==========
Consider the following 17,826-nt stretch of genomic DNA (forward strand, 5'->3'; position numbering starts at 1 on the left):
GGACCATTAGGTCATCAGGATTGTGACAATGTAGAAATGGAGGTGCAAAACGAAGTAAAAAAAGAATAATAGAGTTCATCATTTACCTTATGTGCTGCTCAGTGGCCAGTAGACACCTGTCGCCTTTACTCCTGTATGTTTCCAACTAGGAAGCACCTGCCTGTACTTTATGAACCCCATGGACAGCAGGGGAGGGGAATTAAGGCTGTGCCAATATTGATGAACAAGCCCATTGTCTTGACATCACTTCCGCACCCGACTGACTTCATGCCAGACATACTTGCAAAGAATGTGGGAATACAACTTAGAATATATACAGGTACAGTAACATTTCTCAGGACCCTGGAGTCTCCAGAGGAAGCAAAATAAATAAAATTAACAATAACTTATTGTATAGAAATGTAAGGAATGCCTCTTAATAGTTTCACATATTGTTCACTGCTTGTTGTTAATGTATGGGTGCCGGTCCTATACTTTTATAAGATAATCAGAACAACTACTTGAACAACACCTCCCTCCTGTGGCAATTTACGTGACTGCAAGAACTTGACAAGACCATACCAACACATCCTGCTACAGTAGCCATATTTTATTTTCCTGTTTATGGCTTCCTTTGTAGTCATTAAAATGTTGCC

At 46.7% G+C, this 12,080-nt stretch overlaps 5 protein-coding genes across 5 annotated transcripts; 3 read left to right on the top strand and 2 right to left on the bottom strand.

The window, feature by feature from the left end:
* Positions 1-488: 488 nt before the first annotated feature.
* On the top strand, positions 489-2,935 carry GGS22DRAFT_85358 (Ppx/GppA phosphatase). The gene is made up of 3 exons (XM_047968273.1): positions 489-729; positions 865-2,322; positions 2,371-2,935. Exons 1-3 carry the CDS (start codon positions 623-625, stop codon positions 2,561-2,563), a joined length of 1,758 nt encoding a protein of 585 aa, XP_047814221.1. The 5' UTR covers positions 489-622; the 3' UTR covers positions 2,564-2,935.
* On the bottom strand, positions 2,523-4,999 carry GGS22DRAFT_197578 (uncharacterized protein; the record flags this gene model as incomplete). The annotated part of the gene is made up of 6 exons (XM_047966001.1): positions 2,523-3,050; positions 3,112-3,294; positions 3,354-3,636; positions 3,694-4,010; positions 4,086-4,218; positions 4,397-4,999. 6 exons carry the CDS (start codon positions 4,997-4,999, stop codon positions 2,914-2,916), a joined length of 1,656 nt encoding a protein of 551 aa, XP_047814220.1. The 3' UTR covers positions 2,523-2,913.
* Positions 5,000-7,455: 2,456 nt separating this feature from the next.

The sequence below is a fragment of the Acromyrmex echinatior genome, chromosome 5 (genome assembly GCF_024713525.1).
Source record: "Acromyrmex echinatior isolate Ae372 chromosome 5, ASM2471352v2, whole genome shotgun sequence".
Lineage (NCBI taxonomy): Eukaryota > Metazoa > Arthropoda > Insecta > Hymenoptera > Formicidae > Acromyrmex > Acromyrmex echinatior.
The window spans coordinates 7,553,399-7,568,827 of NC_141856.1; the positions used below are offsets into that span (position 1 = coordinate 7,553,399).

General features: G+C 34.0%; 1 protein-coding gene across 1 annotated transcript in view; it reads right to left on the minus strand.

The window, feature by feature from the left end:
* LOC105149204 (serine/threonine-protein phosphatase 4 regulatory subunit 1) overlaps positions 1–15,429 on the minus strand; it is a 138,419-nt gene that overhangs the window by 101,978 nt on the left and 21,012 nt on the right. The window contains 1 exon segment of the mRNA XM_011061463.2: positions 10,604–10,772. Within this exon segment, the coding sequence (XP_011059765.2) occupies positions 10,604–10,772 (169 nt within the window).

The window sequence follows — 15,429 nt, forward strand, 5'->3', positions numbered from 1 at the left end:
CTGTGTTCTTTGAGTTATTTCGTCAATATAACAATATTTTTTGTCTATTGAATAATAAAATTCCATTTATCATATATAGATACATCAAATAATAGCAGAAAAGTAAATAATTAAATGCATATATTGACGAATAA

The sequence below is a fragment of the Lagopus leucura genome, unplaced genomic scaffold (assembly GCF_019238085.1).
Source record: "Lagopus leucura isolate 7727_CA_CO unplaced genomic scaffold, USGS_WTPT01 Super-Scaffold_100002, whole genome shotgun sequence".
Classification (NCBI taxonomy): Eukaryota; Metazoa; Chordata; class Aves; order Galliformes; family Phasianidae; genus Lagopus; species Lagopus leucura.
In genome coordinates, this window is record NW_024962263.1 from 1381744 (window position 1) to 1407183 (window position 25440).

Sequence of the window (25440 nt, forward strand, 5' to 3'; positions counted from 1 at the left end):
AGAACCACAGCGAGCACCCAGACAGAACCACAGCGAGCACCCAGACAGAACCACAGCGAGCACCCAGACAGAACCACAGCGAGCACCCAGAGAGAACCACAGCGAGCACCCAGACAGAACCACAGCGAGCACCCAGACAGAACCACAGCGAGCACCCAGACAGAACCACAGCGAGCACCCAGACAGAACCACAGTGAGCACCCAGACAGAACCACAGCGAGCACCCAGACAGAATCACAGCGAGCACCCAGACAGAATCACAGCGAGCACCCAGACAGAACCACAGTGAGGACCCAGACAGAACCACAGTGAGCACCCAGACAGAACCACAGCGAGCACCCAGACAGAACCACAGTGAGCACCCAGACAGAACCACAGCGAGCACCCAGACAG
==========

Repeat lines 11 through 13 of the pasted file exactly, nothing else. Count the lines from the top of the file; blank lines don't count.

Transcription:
Lineage (NCBI taxonomy): Eukaryota > Metazoa > Arthropoda > Insecta > Hymenoptera > Formicidae > Acromyrmex > Acromyrmex echinatior.
The window spans coordinates 7,553,399-7,568,827 of NC_141856.1; the positions used below are offsets into that span (position 1 = coordinate 7,553,399).

General features: G+C 34.0%; 1 protein-coding gene across 1 annotated transcript in view; it reads right to left on the minus strand.